(Does any of this sound familiar?)

For the people of Germany felt that their blood was being sucked dry: that their strength -- their financial, political, social, and sexual strength was being drained, by forces beyond their control and their understanding. They felt that they were victims, and what do people do when they feel that they're victims? They look for culprits to blame. But when the forces are faceless -- as they normally are, with such complex things as a world economy or modern politics -- people look to put a face on them, and then try to burn it at the stake. It's no accident that nearly half the films I show in my course on Weimar cinema include scenes of mass psychosis and scapegoating: Caligari in 1920, Nosferatu in 1922, Murnau's The Last Laugh in 1924, Fritz Lang's Metropolis in 1926 and his M in 1931... and there are others. In Nosferatu, we have one answer to the question: Who is doing this to us?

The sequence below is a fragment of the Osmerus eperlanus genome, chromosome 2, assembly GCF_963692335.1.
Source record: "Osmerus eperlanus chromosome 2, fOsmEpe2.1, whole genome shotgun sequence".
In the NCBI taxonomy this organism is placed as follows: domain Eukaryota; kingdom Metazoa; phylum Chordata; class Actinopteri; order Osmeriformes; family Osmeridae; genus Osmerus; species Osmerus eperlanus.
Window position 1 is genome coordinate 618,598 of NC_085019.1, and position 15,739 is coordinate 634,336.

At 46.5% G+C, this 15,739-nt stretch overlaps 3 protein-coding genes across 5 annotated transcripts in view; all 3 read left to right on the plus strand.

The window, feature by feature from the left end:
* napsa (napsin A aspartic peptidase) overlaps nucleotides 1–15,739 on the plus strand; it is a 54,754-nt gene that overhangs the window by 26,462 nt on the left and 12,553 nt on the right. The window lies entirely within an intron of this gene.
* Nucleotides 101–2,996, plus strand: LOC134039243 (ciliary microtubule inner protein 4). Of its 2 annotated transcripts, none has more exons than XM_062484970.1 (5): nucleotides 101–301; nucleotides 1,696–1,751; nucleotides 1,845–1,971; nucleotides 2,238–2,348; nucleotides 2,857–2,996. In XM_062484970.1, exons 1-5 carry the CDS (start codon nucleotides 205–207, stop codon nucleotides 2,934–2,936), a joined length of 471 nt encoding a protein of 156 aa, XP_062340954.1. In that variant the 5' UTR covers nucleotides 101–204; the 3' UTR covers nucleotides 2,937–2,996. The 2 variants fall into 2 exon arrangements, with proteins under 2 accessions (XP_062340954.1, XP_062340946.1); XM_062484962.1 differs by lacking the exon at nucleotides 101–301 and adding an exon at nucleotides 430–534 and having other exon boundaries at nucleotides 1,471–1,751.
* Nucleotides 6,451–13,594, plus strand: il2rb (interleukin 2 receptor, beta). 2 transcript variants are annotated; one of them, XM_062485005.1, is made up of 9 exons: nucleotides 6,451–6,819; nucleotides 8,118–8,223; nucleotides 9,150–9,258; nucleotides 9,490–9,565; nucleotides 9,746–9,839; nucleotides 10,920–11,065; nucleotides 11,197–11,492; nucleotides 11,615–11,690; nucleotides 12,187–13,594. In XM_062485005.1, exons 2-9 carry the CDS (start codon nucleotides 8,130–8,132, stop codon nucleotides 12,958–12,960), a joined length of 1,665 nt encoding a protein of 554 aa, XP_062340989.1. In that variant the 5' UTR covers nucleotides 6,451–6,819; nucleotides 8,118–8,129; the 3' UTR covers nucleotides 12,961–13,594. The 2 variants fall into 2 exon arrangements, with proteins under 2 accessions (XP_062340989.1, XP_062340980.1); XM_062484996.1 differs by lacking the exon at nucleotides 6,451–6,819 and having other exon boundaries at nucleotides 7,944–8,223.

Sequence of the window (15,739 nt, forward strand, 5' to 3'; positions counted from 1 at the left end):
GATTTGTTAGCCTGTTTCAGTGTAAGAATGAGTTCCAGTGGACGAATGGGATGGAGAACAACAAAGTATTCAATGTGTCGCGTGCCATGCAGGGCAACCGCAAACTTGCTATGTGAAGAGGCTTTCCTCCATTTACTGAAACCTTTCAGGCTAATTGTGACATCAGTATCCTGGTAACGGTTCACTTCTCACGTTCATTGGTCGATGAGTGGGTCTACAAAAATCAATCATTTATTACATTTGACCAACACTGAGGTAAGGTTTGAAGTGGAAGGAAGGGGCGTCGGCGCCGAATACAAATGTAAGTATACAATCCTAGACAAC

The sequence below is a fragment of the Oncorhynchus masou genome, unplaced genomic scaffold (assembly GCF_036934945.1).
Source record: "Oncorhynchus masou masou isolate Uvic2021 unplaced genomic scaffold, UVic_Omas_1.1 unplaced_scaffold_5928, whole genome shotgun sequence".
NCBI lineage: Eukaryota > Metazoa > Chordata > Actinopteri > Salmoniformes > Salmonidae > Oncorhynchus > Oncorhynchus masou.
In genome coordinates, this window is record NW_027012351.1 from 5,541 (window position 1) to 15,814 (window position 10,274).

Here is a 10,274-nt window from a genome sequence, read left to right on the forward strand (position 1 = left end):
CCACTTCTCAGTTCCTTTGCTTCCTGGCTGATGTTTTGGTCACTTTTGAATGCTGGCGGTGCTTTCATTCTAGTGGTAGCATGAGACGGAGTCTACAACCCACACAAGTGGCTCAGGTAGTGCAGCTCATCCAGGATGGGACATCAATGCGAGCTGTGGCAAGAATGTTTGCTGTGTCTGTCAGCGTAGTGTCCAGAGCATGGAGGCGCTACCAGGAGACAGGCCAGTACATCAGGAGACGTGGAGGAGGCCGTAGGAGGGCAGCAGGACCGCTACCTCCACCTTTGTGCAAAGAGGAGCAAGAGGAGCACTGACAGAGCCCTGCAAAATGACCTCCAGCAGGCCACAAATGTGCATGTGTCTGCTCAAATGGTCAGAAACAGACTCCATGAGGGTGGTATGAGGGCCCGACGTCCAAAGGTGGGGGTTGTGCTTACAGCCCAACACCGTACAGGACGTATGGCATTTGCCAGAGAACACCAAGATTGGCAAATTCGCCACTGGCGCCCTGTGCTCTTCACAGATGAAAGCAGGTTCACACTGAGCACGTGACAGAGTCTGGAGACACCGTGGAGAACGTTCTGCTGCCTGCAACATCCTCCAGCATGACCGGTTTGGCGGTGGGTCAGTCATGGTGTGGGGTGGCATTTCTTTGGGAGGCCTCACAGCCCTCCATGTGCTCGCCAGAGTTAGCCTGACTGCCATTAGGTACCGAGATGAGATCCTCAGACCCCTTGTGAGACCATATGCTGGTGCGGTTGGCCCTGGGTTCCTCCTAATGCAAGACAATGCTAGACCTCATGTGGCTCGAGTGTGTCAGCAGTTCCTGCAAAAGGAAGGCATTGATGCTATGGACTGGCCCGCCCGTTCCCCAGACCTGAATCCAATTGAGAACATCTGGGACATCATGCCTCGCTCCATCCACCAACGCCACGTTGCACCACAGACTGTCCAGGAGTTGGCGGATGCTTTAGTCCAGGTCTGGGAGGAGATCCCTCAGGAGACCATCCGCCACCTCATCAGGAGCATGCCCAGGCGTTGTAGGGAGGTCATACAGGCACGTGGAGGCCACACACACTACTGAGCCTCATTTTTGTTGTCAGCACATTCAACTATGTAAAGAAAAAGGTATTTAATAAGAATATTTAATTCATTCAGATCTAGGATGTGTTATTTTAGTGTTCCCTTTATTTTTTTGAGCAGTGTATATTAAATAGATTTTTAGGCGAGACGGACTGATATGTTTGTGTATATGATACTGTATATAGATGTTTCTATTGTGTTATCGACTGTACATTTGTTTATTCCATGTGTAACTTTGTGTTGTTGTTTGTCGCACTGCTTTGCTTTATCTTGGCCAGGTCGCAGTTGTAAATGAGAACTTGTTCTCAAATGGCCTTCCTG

Now, we all know who was burned at the stake, back then. Who has come incognito from a foreign land & bought real estate across the street & set up shop in our cities & sucked our blood (and the blood of our women) & brought disease, epidemic (another dominant trope of the times, Murnau's and ours), and caused terror in the land? For the enemy is among us... and he's invisible, and he's a vampire, and he's killing us silently, and he controls everything, and he's like an epidemic, and he's like rats and spiders. He's also sexually perverse, as you will see clearly if you look at whose blood Nosferatu drinks, if you carefully read body language, and if you think just a little about the sex life of the protagonists, Hutter and Ellen. A threat best killed. Not coincidentally, these are all images we find attached to, yes, Jews, in Fritz Hippler's film The Eternal Jew, a really awful piece of Nazi propaganda from 1940, which I will spare you tonight.